Comedian and actor Aisha Tyler brews beer, plays video games, tells dirty jokes, drinks fancy booze and ... writes books.
She has a new one out this week: Self-inflicted Wounds: Heartwarming Tales of Epic Humilation. We sat down in the NPR studios over a mug of 18-year-old scotch to talk about her most embarrassing moments on the road to success. (No, really, we did. Listen to us toast.)
For those of you wondering who Aisha Tyler is, here's a quick breakdown (to be read quickly):
As Larry just said, the Privacy Board can now openly debate NSA surveillance programs, thanks to the revelations from Edward Snowden. And this is just one example of how Snowden's leaks have put the NSA in a bind. To talk more about this we're joined by NPR's justice correspondent Carrie Johnson. Carrie, thanks for coming in.
This is MORNING EDITION from NPR News. Good morning. I'm David Greene.
RENEE MONTAGNE, HOST:
And I'm Renee Montagne. Just after Edward Snowden first leaked secrets about government surveillance, he gave an interview to two journalists while he was hiding out in Hong Kong. Yesterday, The Guardian newspaper released more of that interview with Glenn Greenwald and Laura Poitras.
GREENE: In that video, Snowden discusses why he exposed the surveillance programs.
And to help us understand more about what that cockpit crew may have been facing, we reached David Esser. He's an airline transport pilot and a professor of Aeronautical Science at Embry-Riddle Aeronautical University in Daytona Beach, Florida.
DAVID ESSER: Good morning.
MONTAGNE: Now even if as we just heard, accidents like this are a result of a chain of events, it's clear in this case that something did go wrong during the landing. Describe for us the difficulty of landing an aircraft like this.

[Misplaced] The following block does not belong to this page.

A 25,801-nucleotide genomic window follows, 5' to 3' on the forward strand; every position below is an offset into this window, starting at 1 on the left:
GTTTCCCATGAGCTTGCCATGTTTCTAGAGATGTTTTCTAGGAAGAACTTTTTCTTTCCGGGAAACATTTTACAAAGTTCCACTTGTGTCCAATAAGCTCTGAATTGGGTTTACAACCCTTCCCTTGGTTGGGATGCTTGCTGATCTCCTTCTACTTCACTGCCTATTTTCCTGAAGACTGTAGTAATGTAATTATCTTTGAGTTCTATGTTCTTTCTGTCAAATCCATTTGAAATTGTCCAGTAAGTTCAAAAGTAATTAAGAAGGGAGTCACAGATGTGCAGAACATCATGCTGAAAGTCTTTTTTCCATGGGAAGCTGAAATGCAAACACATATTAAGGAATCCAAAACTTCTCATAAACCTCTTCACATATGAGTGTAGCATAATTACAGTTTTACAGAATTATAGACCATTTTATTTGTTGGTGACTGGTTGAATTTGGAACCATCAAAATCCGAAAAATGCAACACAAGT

It sounded like a slip of the tongue. As millions of Egyptians took to the streets calling for President Mohammed Morsi to step down, state TV anchor George Heshmat casually used the word "revolution" instead of "protests."
This signaled that state TV was beginning to assert its independence from a government that was never a good fit for it anyway. It was clear that something had changed at the voice of the state — even before Morsi was pushed from power.
The Last of Us is a new survival horror video game and it features — no big surprise — zombie-like creatures. But these are not the same old zombies that have dominated movie and TV screens in the past few years.
Neil Druckmann, creative director for The Last of Us, says he wanted a fresh new way to wipe out humanity — and he found it in a BBC documentary series called Planet Earth, which depicts the scary effects of the Cordyceps fungus.
New York City has long been considered the nation's epicenter for all things culinary. The borough of Manhattan had more than 6,000 restaurants at last count. And the city has the most three-star Michelin-starred restaurants in the country — closing in on Paris.
But lately, some cooks have begun to go elsewhere to make names for themselves.
Among the reasons for the culinary exodus: Chefs' obsession with local ingredients is making smaller communities a lot more appealing.
Across the Midwestern corn belt, a familiar battle has resumed, hidden in the soil. On one side are tiny, white larvae of the corn rootworm. On the other side are farmers and the insect-killing arsenal of modern agriculture.
Mark Takahashi is now one of the "car people" at <a href="http://www.edmunds.com/">Edmunds.com</a> — but at the age of 2, the future automotive editor, like his co-worker Mike MaGrath, was more of a toy-car person.
Credit Courtesy Mark Takahashi
Felix Holst, left, is the head designer of Hot Wheels and Matchbox cars for Mattel. Holst demonstrates some of his team's designs to Aaron Schrank, center, and Sonari Glinton.